-2-at some maximum depth of search, the evaluation function is invoked; that in turn usually entails a fur-ther search of designated moveslikecaptures. Thusall programs employamodel with an impliedtapering of the search width, as variations are explored more and more deeply.What differentiates oneprogram from another is the quality of the evaluation, and the severity with which the tapering opera-tion occurs.This paper concentrates on the tree searching and pruning aspects, especially those whichare well formulated and have provable characteristics.
2. COMPONENTSOF SEARCH
Since most chess programs examine large trees, a depth-ﬁrst search is commonly used.That is,the ﬁrst branch to an immediate successor of the current node is recursively expanded until a leaf node(a node without successors) is reached. The remaining branches are then considered as the search pro-cess backs up to the root.Other expansion schemes are possible and the domain is fruitful for testingnewsearch algorithms.Since computer chess is well deﬁned, and absolute measures of performanceexist, it is a useful test vehicle for measuring algorithm efﬁciency. Inthe simplest case, the best algo-rithm is the one that visits fewest nodes when determining the true value of a tree.Foratwo-persongame-tree, this value, which is a least upper bound on the score (or merit) for the side to move,can befound through a minimax search.In chess, this so called minimax value is a combination of both‘‘MaterialBalance’’(i.e., the difference in value of the pieces held by each side) and ‘‘StrategicBal-ance’’(e.g., a composite measure of such things as mobility,square control, pawn formation structureand king safety) components.Normally,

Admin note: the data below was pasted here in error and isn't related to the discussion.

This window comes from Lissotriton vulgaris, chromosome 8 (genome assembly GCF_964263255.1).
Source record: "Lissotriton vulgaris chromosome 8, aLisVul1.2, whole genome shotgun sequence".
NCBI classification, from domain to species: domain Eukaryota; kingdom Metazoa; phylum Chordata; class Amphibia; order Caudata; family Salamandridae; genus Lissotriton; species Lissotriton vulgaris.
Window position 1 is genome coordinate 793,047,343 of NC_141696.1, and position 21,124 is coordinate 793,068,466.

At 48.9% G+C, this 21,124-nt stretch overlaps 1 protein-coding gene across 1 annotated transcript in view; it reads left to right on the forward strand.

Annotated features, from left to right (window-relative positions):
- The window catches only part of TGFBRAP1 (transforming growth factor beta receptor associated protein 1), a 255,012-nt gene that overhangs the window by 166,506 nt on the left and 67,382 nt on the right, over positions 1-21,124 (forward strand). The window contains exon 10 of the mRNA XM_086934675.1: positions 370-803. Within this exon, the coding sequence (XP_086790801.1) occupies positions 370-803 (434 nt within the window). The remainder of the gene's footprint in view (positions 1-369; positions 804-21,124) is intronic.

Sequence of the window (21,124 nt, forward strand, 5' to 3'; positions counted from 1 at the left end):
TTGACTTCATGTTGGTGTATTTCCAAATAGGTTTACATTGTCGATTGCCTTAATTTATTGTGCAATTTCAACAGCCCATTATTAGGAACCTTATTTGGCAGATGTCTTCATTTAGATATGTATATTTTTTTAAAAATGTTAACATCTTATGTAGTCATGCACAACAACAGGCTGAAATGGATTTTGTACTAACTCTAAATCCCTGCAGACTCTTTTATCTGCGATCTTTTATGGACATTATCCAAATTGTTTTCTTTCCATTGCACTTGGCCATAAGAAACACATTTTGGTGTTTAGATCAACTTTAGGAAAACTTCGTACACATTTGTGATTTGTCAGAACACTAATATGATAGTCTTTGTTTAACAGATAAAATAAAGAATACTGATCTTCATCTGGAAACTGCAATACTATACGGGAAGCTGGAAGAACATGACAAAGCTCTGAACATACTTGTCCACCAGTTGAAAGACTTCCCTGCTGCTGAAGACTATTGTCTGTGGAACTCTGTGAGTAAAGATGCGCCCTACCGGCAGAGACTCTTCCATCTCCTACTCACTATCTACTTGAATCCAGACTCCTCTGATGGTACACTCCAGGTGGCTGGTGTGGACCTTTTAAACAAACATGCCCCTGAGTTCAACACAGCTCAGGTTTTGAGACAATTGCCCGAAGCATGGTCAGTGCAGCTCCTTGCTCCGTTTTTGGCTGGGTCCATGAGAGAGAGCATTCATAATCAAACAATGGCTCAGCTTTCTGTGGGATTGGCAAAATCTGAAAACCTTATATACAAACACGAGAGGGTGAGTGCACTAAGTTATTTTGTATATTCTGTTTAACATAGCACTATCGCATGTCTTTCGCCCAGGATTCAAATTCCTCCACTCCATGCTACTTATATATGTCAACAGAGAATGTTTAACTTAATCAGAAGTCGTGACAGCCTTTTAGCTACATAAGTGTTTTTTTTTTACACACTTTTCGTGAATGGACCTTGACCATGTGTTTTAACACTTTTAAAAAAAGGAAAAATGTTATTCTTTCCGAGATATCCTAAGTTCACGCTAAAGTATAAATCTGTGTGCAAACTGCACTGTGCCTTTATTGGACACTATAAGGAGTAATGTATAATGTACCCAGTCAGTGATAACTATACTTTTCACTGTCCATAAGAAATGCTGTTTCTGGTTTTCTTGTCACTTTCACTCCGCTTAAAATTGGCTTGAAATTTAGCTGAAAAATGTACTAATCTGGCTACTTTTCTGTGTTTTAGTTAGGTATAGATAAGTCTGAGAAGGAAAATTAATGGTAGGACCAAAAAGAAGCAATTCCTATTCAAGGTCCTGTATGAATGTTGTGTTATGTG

computes these components in such a way that theMaterialBalance dominates all positional factors.
Forchess, the nodes in a two-person game-tree represent positions and the branches correspondto moves. Theaim of the search is to ﬁnd a path from the root to the highest valued leaf node that canbe reached, under the assumption of best play by both sides.To represent a levelinthe tree (that is, aplay or half move)the term ‘‘ply’’was introduced by Arthur Samuel in his major paper on machinelearning .Howthat word was chosen is not clear,perhaps as a contraction of ‘‘play’’ormaybe byassociation with forests as in layers of plywood. Ineither case it was certainly appropriate and it hasbeen universally accepted.Atrue minimax search of a game tree may be expensive since every leaf node must be visited.Forauniform tree with exactly W movesateach node, there are
nodes at the layer of the tree thatis D ply from the root.Nodes at this deepest layer will be referred to as terminal nodes, and will serveas leaf nodes in our discussion.Some games, likeFox and Geese , produce narrowtrees (fewerthan 10 branches per node) that can often be solved exhaustively.Incontrast, chess produces bushytrees (average branching factor,W,ofabout 35 moves). Becauseof the size of the game tree, it is